image
Gurney's Inn
image
bulletNight Moves
spacer spacer
spacer
image
spacer spacer
spacer
image
spacer spacer
spacer
image
spacer spacer
spacer
image
spacer spacer
spacer
image
spacer spacer
spacer
image
spacer spacer
spacer
image
spacer spacer
bulletNight Moves
spacer spacer
spacer
image
spacer spacer
spacer
image
spacer spacer
spacer
image
spacer spacer
spacer
image
spacer spacer
spacer
image
spacer spacer
spacer
image
spacer spacer
spacer
image
spacer spacer

June 26, 2013

Home On The Range


I saw three grown men, all wearing cowboy hats, in the fish store this weekend.

I know, I know, you're expecting me to write something really smarmy about them, but I'm not going to. I've evolved and grown as a human being. Maybe they had a logical reason.

For example, Papa used to wear straw hats for shade when he worked in the garden. He didn't buy them – we would win them at the Fire Department carnival every year in Sag Harbor.

The same motley crew of carnies would roll in every year, led by "Tuffy" who manned the Ferris wheel. Assorted female "townies" would station themselves next to him, hoping for a hot night with this muscular brut with a navy tattoo on his mammoth arm.

The fact that some of the more unseemly girls found him attractive troubled us guys, because Tuffy had very few teeth in his mouth. Then again, some of the girls shared the same predicament.

Me, my sister and our friends would go to the carnival every night. Papa would fork over a quarter, telling us to bring him back a straw hat. We always did, mainly because you "won" a straw hat or a "cane" every time you took a chance. That's because the hats, and the canes – colored sticks with a plastic die on top – cost less than the quarter you anteed up.

We'd go to the carnival even on nights when we had no money. I was captivated by the gambling booths – what a shock – like Over/Under, Big Six, etc. Usually I'd grub up a quarter and slip it on the table, even though you had to be 18. If I won, I'd try to parlay it. (Come to think of it, I've been leading my life the same way ever since.)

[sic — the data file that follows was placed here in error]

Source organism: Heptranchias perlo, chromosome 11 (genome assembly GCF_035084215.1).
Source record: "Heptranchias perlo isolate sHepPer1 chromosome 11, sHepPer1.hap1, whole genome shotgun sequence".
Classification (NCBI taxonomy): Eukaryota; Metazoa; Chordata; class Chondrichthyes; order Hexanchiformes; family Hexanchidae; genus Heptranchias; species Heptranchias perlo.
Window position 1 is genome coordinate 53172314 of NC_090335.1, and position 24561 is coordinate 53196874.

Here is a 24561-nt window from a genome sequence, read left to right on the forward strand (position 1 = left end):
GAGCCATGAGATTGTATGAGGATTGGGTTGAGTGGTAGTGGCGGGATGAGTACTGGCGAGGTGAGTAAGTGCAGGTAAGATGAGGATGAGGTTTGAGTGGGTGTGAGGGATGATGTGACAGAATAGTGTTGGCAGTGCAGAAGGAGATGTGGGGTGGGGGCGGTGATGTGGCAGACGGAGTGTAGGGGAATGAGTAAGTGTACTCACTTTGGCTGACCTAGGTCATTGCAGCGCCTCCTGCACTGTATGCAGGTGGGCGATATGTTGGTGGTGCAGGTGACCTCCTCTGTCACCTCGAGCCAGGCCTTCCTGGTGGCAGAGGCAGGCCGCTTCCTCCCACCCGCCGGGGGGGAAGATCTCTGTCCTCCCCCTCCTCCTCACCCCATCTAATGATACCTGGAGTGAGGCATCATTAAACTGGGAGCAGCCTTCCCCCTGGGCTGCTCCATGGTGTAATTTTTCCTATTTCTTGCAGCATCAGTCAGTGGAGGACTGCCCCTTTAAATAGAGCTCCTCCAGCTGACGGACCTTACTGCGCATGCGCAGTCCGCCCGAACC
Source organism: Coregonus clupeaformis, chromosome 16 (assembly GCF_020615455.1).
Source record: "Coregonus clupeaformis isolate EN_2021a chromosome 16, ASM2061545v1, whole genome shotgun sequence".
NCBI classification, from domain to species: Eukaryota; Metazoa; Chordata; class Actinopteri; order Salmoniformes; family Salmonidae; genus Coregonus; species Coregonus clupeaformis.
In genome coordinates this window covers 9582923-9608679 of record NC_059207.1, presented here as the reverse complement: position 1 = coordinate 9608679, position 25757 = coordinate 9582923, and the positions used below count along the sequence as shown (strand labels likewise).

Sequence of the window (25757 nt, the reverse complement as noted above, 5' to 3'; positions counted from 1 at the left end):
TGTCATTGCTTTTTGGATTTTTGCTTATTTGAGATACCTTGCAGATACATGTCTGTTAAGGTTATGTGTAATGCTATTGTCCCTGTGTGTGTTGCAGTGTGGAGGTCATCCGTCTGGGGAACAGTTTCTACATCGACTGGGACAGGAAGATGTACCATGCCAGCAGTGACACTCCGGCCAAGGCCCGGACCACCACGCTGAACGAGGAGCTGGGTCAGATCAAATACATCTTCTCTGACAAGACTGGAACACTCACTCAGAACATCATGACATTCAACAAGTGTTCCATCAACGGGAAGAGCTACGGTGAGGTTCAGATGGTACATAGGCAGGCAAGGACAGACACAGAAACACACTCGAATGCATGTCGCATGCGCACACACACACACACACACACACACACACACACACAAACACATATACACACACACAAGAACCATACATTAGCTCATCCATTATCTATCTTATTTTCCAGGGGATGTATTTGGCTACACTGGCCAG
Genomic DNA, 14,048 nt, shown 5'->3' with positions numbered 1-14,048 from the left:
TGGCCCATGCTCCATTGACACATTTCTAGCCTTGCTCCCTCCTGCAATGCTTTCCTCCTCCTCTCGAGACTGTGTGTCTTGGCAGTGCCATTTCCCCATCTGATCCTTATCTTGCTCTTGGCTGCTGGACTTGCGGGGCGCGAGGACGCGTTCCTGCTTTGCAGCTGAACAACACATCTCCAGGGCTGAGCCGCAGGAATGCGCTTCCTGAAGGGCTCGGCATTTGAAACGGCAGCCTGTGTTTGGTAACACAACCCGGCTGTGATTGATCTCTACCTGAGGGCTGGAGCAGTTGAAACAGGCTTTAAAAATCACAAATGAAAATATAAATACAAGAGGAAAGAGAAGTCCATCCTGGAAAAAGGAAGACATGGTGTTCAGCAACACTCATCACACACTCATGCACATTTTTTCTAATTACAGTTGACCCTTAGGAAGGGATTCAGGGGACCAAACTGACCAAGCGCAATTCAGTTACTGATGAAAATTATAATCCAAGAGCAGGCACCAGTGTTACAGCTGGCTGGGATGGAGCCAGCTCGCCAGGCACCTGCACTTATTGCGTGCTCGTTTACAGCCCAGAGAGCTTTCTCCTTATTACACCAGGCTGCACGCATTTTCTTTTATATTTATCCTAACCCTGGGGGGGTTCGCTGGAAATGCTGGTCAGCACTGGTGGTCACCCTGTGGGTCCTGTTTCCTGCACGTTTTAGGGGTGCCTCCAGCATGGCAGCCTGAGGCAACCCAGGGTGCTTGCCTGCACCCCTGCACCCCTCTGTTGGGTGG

They had one booth where the prizes were bottles of liquor – really cheap stuff, like pints of Four Roses. The teenage boys would spend all their money trying to get some hooch – when one did, they would all retreat back into the weeds, suck it down, and come back looking for a fight.

I remember once Jimmy Dean, the singer, actor, and sausage king, was strolling around the carnival, with a group of whiskied up local boys walking behind him trying to goad him into a fight. "You ain't so big, Big John!" they would yell, alluding to his big hit about a coalminer with the same name (by the way, "Big John" was written by Johnny Cash). Dean, probably liquored up himself, ignored them.

Speaking of whiskey, that's what cowboys drink. And they ride horses. And they eat Slim Jims and beef jerky and rabbit stew and stuff like that. The only cowboy I've ever seen in these parts was the guy in the Village People.

Maybe these guys in the fish store wore cowboy hats to shield them from the sun? Couldn't be – all three of them were perfectly tanned. Maybe they were in there buying Slim Jims and beef jerky? Nope, they were going to have truffled scallops with lime and ginger glaze. Christ, what would Hopalong Cassidy say?

My favorite "cowboy" story was told to me by a guy who recruited big time stockbrokers. He went down to Dallas to meet a team of them – these guys were probably worth a billion dollars a year in commissions. The recruiter bought a $1200 Stetson hat, alligator boots, and a $5000 gold belt buckle to impress the brokers.

When he got there the guys were all sitting around the boardroom dressed like conservative Wall Streeters. Finally one of the brokers, in a deep Texas twang, told a joke. "What do you call a cowboy with a Stetson hat and alligator boots on?" he bellowed. Then he answered his own question: "An asshole from New York!"

When I was walking out of the fish store two young, obviously rich guys were walking in – one had a Cuban shirt on and wore a pork-pie hat. The other wore a fedora and was smoking a huge cigar. He was like, 22. Is this stuff supposed to be cool?

When I was their age I had bell-bottoms with holes in the knees (that I put there), tie-dyed shirts, and I wore a headband. In other words, sensible attire for a normal young man. Where have we gone wrong?

Reader Feedback Submission
Use this form to submit Reader Feedback.
* required value
Your Name*

Subject

Comment*

Verification*


Site Search



Gurney's Inn
image